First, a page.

Perhaps I can give one experience that I had several years ago when I was working in a by-election in a constituency in Wales, which I shall not name. After canvassing one evening, the people I was with invited me to a club to take a drink with them. I happily went along. Approaching the club, the men walked ahead and I followed them. When I got to the door, the door steward stopped me. He said, "You can't go in this way". I asked, "Why not?", because my male colleagues had just gone through the door ahead of me. He said, "This is a male-only bar and you will have to walk down the back lane to get to the lounge bar". Instead of using the back stairs, I had to go down a back lane to reach the bar. As I did so, I had never felt such a sense of total humiliation. The only reason I could not go through the main door was that I was a woman. That is one example of discrimination that I have experienced. There are others, such as being refused a drink when I inadvertently entered a male-only bar. Unfortunately, still too many private clubs operate in that discriminatory way.

Based in the heart of Cardiff is the Cardiff and County Club. Several prominent women in Wales have tried to join that club. Glenys Kinnock and Eluned Morgan, Members of the European Parliament representing Wales, applied to join but were rejected. The Welsh electorate thought that they were good enough to serve Wales in the European Parliament but not good enough, because they were women, for the Cardiff and County Club. Apparently, there are no application forms in that club. One has to be invited to join. If one does not receive an invitation, one does not have an opportunity to join, and if one is a woman, one never gets an invitation.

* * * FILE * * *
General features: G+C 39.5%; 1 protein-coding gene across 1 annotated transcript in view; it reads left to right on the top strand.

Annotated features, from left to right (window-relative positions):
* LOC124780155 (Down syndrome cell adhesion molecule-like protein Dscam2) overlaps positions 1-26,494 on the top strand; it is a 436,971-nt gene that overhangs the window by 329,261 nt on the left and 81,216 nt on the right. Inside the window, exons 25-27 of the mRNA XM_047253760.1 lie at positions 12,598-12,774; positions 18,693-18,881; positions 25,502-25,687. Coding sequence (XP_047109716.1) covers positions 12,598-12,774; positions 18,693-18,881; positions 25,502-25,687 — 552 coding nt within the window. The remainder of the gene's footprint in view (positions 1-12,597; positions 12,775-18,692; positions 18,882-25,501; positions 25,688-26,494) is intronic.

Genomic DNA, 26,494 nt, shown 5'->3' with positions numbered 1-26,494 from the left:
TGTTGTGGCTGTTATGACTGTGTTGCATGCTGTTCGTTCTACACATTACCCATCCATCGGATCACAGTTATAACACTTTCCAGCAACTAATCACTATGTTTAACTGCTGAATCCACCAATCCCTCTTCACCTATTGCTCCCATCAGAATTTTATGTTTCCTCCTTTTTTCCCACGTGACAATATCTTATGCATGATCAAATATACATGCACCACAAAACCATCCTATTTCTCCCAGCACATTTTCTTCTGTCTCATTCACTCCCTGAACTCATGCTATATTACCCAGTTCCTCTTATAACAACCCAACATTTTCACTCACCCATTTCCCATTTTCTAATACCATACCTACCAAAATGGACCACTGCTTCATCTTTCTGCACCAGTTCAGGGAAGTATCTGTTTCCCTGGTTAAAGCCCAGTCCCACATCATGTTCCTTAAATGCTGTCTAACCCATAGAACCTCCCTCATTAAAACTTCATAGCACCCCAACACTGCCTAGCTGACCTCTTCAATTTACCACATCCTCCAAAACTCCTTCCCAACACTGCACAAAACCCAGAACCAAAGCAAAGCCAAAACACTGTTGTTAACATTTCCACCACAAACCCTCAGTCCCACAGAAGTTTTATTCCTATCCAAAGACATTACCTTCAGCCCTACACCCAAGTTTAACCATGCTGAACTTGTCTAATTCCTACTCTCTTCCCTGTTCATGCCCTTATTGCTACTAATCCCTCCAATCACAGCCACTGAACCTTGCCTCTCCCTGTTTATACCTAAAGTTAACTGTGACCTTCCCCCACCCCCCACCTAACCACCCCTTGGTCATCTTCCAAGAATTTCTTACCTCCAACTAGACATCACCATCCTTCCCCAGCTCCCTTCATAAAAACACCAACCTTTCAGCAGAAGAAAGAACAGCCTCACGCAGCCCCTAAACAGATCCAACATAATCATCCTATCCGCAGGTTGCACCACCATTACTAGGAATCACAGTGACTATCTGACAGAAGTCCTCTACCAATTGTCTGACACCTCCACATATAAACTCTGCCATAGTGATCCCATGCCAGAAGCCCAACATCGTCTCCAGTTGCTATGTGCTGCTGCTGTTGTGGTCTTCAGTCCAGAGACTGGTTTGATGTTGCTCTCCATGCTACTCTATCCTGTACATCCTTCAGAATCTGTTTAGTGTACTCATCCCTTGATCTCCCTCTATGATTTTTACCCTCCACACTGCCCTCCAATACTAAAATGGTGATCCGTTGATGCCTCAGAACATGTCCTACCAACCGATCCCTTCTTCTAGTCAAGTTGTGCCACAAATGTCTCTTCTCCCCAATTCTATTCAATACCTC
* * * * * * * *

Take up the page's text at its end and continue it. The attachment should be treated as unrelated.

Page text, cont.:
In Cardiff, the capital city of Wales—one of the most exciting and innovative young capitals in Europe—we still find, in 2002, that women are rejected in this type of club. Carolyn Hitt, a journalist for the Western Mail, commented on Monday about this very club. She wrote: This exclusive clique is the last bastion of sexual inequality in Wales". But even with this club there are occasions when women can enter. They can go there for Saturday lunch, provided they are the guests of a member. However, male guests can attend any day of the week. Women can also go to the club if a member has hired a room for a private function such as a birthday party. Carolyn Hitt also said: An establishment that includes women may seem a straightforward case for the Equal Opportunities Commission, but there is nothing illegal about the Cardiff and County. The Sex Discrimination Act does not apply to private clubs". Can my noble friend Lord Faulkner say whether his Bill covers the actions of the Cardiff and County Club and other clubs that operate in a similar manner? Will this Bill make their actions illegal? I hope that that is the case. However, if it is not, perhaps we can amend the Bill to ensure that it is.